July 7, 2009

CNN's Dana Bash does a report on the Canadian health care system, and as its center piece she features the person Mitch McConnell has been using in his Senate floor speeches as an example of what's wrong with Canadian health care. How many similar stories of people in the United States being denied coverage because they don't have any health insurance at all does anyone think CNN could be doing if they went out and looked?

In fairness, Bash does point out those that disagree with the generalizations about the system, and that the Democrats are not trying to get universal health care here in the United States. That said, seeking out the person McConnell has been citing in his Frank Luntz talking points on health care as the main portion of the segment strikes me as nothing short of Republican propoganda.

As our own Jon Perr has more on McConnell fear mongering about the Canadian health care system:

In his demagoguery regarding President Obama's health insurance proposals featuring a "public option," Senator McConnell trotted out horror stories from Canada and the UK to illustrate "health care denied" by "government-run" systems. But as the New York Times suggested, McConnell's examples of Canadian Shona Holmes and Briton Bruce Hardy in essence made his opponents' case for them:

What Mr. McConnell did not disclose was that Ms. Holmes paid for her treatment, at the Mayo Clinic in Scottsdale, Arizona, on her own - an option that is available to patients with financial resources all over the world regardless of their nation's health insurance system...

As for the case of Mr. Hardy, the particulars seem to make it hard to tell how his situation differed from the countless Americans who battle their private insurers every day for access to the newest, most advanced and most expensive treatments.


Despite Mitch McConnell's grandstanding, Americans' health care is frequently denied - even when they are already paying for it.

And so it goes. Back in 1993, GOP propagandist William Kristol famously mobilized his Republican colleagues, warning that Bill Clinton' success with health reform could lead to a Democratic majority for a generation. His talking point then was "no crisis." 16 years later, Mitch McConnell is frightening Americans with dark visions of a future system where health care is denied, delayed and rationed.

The future is now.

Transcript below the fold.

BLITZER: The federal government's role in health care is under the microscope right now as President Obama pushes for health care reform by October. Dana Bash has been looking into Canada's system which covers everyone and is free but there are drawbacks. Let's go to Dana.

DANA BASH, CNN CONGRESSIONAL CORRESPONDENT: Wolf, when the Senate's top Republican speaks out against the government-run health insurance plan, he says it could lead to government control of the health care system, and he warns the U.S. could end up like Canada, with treatments delayed or denied. So we came here just north of the border to Ontario to see for ourselves and separate rhetoric from reality.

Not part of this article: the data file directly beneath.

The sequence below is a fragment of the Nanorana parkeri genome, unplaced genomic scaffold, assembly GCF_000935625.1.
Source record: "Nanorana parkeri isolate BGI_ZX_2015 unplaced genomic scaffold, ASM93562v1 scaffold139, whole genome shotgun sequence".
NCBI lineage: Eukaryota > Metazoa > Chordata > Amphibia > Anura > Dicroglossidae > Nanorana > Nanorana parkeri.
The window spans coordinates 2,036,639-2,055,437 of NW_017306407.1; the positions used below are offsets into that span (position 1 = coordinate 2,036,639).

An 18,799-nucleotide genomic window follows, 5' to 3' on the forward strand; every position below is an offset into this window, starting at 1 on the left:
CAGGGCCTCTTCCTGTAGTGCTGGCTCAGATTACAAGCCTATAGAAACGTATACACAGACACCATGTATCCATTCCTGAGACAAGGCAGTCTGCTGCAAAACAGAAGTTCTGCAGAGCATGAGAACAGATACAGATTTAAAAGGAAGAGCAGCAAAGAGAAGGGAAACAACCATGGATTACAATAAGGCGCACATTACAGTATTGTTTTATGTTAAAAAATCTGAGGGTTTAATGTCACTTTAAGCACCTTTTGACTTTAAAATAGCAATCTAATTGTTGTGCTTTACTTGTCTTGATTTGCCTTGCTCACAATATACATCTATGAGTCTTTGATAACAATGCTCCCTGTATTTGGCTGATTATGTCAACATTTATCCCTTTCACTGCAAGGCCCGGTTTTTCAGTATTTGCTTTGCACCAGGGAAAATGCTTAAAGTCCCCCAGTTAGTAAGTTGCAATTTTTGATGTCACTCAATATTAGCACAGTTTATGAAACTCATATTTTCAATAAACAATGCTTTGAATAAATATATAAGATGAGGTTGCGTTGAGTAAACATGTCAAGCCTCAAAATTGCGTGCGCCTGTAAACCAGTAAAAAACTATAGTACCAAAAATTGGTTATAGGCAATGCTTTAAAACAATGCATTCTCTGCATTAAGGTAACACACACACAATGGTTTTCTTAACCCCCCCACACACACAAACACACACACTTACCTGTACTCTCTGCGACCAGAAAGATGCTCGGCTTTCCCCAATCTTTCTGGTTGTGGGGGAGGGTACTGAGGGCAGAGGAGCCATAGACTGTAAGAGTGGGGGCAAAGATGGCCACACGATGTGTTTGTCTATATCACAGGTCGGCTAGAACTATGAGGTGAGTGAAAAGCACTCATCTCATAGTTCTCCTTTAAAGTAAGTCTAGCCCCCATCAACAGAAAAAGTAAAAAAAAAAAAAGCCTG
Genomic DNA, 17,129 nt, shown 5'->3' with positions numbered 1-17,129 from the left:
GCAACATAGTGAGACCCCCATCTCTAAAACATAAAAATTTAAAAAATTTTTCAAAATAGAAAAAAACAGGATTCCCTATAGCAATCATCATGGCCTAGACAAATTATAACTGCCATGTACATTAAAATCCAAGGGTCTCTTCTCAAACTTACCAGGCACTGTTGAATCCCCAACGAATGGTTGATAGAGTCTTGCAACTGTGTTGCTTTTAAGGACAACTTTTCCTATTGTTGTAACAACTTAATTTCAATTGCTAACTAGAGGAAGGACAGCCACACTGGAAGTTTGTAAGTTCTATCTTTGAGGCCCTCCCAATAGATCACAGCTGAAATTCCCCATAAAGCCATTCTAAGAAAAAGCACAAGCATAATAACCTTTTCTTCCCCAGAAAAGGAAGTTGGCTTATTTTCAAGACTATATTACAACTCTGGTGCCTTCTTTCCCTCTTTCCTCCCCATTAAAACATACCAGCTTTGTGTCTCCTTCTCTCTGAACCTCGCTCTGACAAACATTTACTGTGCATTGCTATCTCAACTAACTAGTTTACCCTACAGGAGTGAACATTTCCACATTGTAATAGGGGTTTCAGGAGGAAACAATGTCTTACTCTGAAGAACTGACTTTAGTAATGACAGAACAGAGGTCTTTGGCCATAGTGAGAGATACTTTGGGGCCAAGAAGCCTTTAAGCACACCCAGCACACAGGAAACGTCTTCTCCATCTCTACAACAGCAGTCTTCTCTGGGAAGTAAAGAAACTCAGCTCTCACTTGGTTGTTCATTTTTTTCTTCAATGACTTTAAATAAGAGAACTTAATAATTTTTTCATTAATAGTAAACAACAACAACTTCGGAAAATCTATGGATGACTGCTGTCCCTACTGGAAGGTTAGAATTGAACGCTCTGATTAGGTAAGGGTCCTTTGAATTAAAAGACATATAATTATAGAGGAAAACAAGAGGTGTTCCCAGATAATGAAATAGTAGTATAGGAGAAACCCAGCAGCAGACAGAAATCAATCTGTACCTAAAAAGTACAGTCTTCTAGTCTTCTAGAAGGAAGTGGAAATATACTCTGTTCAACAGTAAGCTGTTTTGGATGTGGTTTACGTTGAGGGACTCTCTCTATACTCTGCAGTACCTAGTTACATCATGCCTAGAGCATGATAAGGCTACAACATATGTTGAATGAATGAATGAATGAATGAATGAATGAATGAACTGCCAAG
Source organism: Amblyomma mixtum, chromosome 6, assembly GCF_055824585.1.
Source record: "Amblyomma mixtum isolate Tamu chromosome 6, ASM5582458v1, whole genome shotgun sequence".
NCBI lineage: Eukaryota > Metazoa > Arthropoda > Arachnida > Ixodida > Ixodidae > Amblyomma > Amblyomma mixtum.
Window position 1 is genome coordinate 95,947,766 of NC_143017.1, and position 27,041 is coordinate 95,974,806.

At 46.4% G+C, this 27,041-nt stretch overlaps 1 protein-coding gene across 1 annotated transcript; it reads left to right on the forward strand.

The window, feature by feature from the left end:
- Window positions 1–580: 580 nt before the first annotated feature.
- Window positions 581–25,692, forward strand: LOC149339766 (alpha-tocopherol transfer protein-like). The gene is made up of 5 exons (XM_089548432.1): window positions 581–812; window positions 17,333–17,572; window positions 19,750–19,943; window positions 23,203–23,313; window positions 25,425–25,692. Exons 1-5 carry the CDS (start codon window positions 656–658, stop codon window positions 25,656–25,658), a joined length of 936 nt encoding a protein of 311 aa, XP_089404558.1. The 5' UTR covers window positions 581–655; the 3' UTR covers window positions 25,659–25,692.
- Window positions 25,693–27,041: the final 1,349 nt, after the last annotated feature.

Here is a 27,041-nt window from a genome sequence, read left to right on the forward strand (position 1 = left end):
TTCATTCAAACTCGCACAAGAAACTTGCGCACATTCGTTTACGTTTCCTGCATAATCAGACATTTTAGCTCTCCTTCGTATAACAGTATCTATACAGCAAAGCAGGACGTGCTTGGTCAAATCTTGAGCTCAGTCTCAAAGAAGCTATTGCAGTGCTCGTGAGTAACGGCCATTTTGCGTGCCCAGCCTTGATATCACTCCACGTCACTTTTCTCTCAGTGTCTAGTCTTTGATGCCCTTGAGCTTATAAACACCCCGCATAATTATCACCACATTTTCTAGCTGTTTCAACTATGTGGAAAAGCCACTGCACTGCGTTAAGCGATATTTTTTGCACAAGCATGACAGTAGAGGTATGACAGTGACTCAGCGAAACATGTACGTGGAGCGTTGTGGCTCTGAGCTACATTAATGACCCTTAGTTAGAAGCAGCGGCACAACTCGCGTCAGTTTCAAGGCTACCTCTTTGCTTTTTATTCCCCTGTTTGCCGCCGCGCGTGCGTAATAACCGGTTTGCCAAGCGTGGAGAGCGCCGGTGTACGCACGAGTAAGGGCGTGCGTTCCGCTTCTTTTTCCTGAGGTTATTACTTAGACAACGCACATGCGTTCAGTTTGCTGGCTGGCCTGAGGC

UNIDENTIFIED FEMALE: Going to feed the fish?

BASH (voice-over): For Shona Holmes, simple pleasures, playing with her dog, walking in the garden, are a gift. Four years ago, she was diagnosed with a brain tumor, told if it wasn't removed, she could go blind or die.

UNIDENTIFIED MALE: No doubt at all.

SHONA HOLMES, ONTARIO RESIDENT: I realized right after the surgery how bad my vision was.

BASH: She is Canadian but for her surgery, she went to the U.S., because it would have taken four to six months just to see specialists in Canada's government-run health care system. The only option here.

HOLMES: All my life, I lived in this country with public health insurance, and I always thought that I would be OK, that everything would be fine.

BASH: So this is basically all of the surgery. Her bills at the Mayo Clinic where she was treated totaled $100,000. She borrowed from family and friends.

HOLMES: It's having dinner with my friends, I know how much money I owe them.

BASH: Republicans in Washington are seething on her story and other accounts from Canada to warn against government involvement in health care. Dr. David Zelt is chief of staff at Ontario's Kingston general hospital. GOP Senate leader Mitch McConnell singled out Kingston as exhibit a of staggering delays in Canadian care. We played his speech. SEN. MITCH MCCONNELL (R-KY), MINORITY LEADER: Knee replacements. At Kingston General, the average wait is about 340 days.

BASH: His response, McConnell is exaggerating.

DR. DAVID ZELT, KINGSTON GEN. HOSP. CHIEF OF STAFF: Average time to get a knee replacement here is 91 days.

BASH: But he does admit in Canada's system where the government covers everyone, there are limits and shortages. Some patients do have to wait.

ZELT: I'm not going to say we don't have issues, but again, if you take the other side of the coin, these patients have access.

BASH: Despite Shona Holmes' horror story, Canadian officials insist most patients with life-threatening problems are treated quickly. Doug Wright can attest to that. He has cancer, a tumor on his leg. He's got the money to get care in the U.S. but says there's no reason.

DOUG WRIGHT, TORONTO RESIDENT: I've not had to wait. I've seen some of the best specialists in the country.

BASH: Though taxes are high here, he and others remind us Canadian health care, available to all, is free.


BASH: Now, to be clear, no Democratic health care plan now on the table calls for the kind of government-run system they have here in Canada. But consider this statistic. All Canadians have health coverage. That's 33 million people, compared to 47 million, that's just the number of uninsured in the U.S. -- Wolf?

BLITZER: Dana Bash in Canada for us. Thank you.

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